Saturday’s slate of NBA playoff games—Game 1s? Games 1?—mostly went as expected: the Warriors made lunchmeat out of the Spurs; the Raptors almost Raptored against the Wizards, but pulled away in the fourth quarter; the Sixers just ran away from the Heat in the second half. Home teams went 3-0 through the first three games. Then the late game happened, and Anthony Davis and Jrue Holiday were unreal, and suddenly we had ourselves an upset.
First, Davis. Holy cow:
So it was a huge offensive night for Davis—35 points on 26 shots—and the Trail Blazers had no real answer for his insane physical gifts, but it’s worth noting that the Pelicans, who finished the season with the 9th-ranked offense by points per possession, scored just 97 points against Portland’s stout team defense. And a game where the Trail Blazers hold a visiting team to 97 points seems like it would for sure end with a Portland victory. In fact, during the regular season, the Trail Blazers lost just once at home in a game in which they held their opponent to 97 points or fewer.
The problem, in this one, was that Damian Lillard just could not score. He and C.J. McCollum finished the first half a combined 1-of-15 from the floor, and the Blazers finished the half with just 36 points. McCollum got it going in the second half—19 points on 7-of-12 shooting—but Lillard looked totally out of sorts from start to finish. He knocked down an above-the-break three for Portland’s second bucket, and didn’t make another shot until the 9:34 mark of the third quarter. He had layups swatted away by Nikola Mirotic and Ian Clark and Cheick Diallo; he had a step-back jumper blocked by Jrue Holiday; in probably the single most impressive defensive play of the game, Lillard tried to blow by Anthony Davis after a switch, only for Davis to stay glued to him into the paint and spike his layup into the floor. Lillard finished with 18 points on 23 shots, including a truly sickening 2-of-14 from inside the arc.
For however brilliant Anthony Davis was, let’s take a moment to marvel at Jrue Holiday! According to NBA stats, Holiday guarded Lillard on 47 possessions Saturday night, by far the most of any Pelicans defender; the Blazers scored just 38 points on those possessions; Lillard scored just five points on 1-of-11 shooting, plus a couple free throws. Damian Lillard will show up on some MVP ballots for what he did this season, mostly offensively, and Jrue Holiday decisively outplayed him in Game 1 of a playoff series, in Portland:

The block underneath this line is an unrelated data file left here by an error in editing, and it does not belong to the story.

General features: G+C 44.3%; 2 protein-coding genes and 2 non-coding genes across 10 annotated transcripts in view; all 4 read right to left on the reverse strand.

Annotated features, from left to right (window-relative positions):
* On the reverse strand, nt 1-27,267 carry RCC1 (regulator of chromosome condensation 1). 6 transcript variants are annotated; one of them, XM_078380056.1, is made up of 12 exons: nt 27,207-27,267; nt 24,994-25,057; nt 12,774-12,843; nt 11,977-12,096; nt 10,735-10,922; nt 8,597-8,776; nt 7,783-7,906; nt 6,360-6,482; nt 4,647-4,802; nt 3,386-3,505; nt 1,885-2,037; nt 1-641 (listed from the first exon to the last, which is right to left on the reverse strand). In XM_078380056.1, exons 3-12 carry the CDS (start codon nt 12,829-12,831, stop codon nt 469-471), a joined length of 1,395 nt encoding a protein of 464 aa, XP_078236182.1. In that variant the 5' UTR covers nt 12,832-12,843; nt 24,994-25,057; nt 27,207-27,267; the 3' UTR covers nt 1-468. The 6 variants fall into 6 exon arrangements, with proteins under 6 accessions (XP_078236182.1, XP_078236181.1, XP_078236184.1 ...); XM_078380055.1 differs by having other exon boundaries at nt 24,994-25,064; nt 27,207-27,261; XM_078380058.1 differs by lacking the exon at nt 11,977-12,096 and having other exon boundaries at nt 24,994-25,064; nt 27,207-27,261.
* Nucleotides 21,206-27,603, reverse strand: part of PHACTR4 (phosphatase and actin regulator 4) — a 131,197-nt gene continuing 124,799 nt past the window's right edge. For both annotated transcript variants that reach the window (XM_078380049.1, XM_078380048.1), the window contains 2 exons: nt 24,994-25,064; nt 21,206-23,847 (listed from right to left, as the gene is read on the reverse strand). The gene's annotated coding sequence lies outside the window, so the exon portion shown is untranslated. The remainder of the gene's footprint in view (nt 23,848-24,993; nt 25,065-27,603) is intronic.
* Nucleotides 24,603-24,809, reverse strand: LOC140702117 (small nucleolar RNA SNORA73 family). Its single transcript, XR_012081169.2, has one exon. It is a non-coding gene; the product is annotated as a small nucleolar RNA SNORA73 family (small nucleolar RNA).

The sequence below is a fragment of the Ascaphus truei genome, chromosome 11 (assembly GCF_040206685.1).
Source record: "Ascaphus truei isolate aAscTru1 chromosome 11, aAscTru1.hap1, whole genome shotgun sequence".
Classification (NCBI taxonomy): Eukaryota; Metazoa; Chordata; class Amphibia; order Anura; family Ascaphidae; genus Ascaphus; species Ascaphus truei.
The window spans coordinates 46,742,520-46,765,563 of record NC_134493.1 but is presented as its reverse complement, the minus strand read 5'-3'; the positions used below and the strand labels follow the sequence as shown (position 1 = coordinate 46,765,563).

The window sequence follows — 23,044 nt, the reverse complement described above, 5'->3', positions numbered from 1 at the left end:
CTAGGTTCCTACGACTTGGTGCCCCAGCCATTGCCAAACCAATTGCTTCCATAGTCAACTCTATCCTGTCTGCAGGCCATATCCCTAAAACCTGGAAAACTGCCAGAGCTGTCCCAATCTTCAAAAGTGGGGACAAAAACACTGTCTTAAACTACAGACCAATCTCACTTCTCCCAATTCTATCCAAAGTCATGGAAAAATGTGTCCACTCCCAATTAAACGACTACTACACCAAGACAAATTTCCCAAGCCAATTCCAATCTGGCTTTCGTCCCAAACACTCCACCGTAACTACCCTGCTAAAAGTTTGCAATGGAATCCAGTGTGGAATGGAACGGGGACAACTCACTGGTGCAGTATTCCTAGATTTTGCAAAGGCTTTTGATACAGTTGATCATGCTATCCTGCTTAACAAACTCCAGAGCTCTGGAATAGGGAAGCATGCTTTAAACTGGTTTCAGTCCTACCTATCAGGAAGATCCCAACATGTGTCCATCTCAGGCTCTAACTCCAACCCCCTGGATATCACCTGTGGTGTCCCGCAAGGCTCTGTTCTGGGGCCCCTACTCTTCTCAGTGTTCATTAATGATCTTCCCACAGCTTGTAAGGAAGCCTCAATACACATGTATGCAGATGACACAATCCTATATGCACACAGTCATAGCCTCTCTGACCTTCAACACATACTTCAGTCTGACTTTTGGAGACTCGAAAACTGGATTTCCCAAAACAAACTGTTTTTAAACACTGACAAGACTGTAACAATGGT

Holiday finished with 21 points on decent efficiency, but it was his defense, especially late in the game, that made the difference. The Blazers fought back from a 19-point second-half deficit to make it a one possession game down the stretch. Holiday locked up and bothered Lillard into a miss with the Pelicans up one with under 20 seconds left on the clock; after a pair of Davis free throws made it a three-point game, Holiday sniffed out misdirection on a Portland baseline inbounds play, switched onto Pat Connaughton darting towards the cup, and blocked Connaughton’s layup from behind to effectively seal the game. It’s been easy to forget about Holiday in New Orleans—he played 74 total games in his first two seasons there, came off the bench for all but 23 games the following year, and only really regained his form from the Philadelphia days this season—but last night was a reminder of just how sturdy and versatile and dynamic he can be. It was a real show.
It’ll be fascinating to see how this series evolves after a Game 1 upset. Lillard’s 26.1 percent from the floor is his worst shooting performance since November 7; his very worst shooting performance of this campaign—13 points on 3-of-16 from the floor, way back on October 24—came against, that’s right, Jrue Holiday and the New Orleans Pelicans. The Blazers will have to find a way to get Lillard loose and in rhythm, and right away. These teams meet again Tuesday night, and it will be an absolute must-win for Portland.